California’s residents reduced water use in February by the least since officials began tracking conservation last year in response to a historic drought.
Water use was 2.8 percent below 2013 levels in February, according to a statement from the State Water Resources Control Board, which met Tuesday to consider restrictions mandated last week by Governor Jerry Brown. That’s the worst monthly performance since June, when officials began releasing data after Brown called for voluntary reductions of 20 percent.
“Not enough communities in the state have saved enough water,” Felicia Marcus, the board’s chairwoman, said in the statement. “Californians need to step up now -- especially those who have not been doing their share.”
Brown, a 77-year-old Democrat, issued an executive order April 1 seeking a mandatory 25 percent cut and a requirement that new homes feature efficient irrigation if the builder plans to use potable water for landscaping. He also called for 50 million square feet of lawns to be replaced with drought-tolerant landscaping, and required campuses, golf courses and cemeteries to cut back on water.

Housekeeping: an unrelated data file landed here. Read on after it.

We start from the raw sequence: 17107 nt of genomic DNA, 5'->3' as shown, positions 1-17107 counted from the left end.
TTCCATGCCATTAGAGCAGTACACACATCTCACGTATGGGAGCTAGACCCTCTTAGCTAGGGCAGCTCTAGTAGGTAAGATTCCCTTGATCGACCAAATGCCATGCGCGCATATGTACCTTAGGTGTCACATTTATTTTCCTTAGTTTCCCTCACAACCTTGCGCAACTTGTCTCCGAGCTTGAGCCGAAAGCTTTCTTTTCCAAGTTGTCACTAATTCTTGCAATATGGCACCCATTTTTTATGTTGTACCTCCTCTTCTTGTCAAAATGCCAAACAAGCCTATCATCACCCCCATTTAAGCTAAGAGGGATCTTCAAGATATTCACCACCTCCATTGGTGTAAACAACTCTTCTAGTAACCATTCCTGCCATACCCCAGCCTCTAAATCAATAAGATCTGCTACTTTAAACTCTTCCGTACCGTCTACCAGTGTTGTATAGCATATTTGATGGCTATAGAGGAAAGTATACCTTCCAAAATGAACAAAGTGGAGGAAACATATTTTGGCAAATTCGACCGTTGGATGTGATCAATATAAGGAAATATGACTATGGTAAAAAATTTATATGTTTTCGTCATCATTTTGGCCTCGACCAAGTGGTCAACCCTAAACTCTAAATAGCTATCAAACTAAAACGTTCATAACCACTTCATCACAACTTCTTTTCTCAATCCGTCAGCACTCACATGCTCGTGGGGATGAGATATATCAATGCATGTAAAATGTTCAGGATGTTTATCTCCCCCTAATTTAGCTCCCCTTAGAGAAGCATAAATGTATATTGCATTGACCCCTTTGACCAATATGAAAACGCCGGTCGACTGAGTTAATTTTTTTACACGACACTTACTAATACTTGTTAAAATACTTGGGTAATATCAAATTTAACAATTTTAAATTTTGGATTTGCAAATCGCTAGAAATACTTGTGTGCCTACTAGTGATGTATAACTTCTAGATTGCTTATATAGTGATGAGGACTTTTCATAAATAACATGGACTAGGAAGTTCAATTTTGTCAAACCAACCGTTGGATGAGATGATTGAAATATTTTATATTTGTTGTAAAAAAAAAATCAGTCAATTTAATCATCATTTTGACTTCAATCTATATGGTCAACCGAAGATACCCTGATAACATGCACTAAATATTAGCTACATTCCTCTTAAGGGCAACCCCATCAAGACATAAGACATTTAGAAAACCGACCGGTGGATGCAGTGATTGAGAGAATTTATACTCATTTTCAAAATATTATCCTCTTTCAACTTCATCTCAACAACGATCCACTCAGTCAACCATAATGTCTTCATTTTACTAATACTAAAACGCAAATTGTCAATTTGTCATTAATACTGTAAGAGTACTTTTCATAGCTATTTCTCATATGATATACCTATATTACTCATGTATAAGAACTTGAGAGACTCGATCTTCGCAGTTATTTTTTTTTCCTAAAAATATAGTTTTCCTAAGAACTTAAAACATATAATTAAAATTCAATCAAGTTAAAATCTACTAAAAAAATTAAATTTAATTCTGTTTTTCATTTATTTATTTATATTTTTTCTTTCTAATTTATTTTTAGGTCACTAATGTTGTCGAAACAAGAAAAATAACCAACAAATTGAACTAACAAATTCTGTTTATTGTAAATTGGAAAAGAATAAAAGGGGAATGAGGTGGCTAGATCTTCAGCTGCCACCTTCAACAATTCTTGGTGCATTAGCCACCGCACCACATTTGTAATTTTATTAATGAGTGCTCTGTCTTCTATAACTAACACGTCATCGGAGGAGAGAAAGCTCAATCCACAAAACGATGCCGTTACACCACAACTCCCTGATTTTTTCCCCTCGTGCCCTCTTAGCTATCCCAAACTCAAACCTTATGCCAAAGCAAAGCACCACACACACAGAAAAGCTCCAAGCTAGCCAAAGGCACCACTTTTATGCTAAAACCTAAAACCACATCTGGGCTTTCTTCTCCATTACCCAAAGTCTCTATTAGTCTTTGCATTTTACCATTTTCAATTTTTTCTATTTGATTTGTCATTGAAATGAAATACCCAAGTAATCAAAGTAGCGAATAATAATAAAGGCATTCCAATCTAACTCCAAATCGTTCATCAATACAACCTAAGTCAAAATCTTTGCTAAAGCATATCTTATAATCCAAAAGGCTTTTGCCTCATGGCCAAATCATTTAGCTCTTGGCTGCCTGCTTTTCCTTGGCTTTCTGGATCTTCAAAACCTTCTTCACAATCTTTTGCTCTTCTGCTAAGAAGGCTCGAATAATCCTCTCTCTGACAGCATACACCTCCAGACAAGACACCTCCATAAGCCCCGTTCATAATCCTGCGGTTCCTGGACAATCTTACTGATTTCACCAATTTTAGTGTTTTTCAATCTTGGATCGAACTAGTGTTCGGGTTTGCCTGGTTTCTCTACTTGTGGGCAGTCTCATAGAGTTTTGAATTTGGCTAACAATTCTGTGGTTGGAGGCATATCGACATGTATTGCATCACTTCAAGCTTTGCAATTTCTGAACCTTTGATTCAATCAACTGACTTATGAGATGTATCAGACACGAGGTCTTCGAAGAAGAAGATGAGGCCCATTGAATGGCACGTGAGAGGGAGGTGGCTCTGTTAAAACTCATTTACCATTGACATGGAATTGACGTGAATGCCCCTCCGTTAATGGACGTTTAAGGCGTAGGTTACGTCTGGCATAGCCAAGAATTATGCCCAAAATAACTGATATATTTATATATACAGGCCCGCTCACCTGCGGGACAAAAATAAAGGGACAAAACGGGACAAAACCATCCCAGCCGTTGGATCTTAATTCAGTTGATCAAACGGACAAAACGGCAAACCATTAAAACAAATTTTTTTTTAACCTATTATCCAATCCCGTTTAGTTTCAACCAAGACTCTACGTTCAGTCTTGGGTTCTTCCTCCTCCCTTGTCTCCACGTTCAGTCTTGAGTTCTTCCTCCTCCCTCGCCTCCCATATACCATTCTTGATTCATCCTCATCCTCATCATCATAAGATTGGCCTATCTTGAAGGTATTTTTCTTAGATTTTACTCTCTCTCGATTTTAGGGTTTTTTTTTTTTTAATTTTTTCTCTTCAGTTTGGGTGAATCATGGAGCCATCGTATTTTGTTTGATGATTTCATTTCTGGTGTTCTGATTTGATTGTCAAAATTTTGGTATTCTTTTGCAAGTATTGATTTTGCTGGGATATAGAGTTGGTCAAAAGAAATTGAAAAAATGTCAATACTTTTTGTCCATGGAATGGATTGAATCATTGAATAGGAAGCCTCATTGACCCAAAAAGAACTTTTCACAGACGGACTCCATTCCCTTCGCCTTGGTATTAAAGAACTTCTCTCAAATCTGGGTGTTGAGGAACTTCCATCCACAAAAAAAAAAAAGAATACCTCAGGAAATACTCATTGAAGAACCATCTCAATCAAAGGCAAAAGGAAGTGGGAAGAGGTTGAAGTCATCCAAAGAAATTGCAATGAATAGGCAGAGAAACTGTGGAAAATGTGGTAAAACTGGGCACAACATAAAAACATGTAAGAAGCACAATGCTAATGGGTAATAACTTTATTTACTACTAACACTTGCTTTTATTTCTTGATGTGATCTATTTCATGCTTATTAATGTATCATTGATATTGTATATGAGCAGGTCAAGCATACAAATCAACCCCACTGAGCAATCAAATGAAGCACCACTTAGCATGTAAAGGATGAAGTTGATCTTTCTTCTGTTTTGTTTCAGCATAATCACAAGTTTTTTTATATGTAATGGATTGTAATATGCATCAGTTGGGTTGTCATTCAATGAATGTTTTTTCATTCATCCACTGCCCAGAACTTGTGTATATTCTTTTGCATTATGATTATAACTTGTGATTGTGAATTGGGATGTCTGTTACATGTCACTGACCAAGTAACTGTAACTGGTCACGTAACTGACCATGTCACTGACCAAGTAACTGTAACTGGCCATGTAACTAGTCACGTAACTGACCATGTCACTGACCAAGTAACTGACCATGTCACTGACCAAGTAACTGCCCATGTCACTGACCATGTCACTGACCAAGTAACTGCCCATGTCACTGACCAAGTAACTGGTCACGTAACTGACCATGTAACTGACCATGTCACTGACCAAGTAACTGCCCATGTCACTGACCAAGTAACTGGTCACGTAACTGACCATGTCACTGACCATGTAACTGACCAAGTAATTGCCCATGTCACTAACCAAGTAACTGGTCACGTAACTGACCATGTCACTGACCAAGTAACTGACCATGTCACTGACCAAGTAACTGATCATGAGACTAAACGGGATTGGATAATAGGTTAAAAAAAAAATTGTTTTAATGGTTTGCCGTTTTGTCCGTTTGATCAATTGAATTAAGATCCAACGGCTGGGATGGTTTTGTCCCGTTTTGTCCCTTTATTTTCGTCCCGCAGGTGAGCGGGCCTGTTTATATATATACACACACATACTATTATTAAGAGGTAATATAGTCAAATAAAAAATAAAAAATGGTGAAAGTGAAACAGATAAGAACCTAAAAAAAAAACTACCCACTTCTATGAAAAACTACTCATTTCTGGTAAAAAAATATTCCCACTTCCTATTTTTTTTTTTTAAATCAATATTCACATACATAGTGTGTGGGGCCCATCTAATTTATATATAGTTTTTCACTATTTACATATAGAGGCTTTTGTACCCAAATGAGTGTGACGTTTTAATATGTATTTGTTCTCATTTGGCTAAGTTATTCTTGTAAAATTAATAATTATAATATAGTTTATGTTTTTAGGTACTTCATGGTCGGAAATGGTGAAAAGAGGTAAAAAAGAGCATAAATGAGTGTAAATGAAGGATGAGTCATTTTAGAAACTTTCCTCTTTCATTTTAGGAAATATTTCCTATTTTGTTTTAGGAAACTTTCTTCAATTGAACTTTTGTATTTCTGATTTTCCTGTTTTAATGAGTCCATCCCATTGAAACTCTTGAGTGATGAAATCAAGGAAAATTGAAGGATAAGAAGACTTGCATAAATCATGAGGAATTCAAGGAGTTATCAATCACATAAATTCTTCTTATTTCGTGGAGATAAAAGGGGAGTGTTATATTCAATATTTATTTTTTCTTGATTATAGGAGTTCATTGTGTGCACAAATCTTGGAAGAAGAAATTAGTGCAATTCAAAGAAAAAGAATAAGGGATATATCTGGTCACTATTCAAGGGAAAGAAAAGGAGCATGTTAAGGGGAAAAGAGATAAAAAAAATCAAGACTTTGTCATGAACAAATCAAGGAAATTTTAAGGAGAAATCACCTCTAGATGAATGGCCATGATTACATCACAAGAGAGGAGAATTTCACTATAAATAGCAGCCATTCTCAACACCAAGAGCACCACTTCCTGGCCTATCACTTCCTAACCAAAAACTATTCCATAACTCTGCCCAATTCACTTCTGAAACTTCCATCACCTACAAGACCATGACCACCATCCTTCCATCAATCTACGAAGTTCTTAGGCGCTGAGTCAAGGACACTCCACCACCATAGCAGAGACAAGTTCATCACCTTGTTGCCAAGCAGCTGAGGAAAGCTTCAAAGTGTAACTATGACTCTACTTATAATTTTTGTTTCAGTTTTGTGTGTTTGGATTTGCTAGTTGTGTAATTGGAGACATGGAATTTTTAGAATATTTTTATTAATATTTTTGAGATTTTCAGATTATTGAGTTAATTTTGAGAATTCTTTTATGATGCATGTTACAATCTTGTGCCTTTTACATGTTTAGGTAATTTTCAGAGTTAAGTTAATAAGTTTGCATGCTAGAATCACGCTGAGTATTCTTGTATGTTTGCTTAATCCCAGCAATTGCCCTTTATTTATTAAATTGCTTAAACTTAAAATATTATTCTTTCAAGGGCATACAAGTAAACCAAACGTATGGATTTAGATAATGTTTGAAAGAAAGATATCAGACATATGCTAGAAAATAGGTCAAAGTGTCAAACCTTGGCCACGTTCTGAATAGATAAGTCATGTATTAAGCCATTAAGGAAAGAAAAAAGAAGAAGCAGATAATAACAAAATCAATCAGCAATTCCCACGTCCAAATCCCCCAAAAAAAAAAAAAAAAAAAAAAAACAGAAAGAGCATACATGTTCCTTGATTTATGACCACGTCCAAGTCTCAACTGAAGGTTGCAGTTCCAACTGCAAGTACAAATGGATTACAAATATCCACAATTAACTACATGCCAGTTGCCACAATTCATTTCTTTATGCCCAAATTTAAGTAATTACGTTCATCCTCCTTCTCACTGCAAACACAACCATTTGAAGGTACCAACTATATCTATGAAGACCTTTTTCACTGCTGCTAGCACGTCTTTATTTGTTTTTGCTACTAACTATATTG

The board plans to consider rules on May 5 that would require a 25 percent reduction in urban water use starting the month after they’re approved. Cities that haven’t been conserving will face tougher restrictions than those that have.
Communities should restrict outdoor water use “to the bare minimum,” Marcus said. Outdoor watering accounts for as much as 80 percent of urban water use in some areas, according to the agency.
As the drought entered its fourth year, the board last month prohibited residents from watering lawns within 48 hours of a rain storm and limited watering to two days a week. Restaurants and bars can serve water only if asked by a customer. Hotel and motel operators must offer patrons the option of not having towels and linens washed daily. Residents and businesses face fines for failing to follow the rules.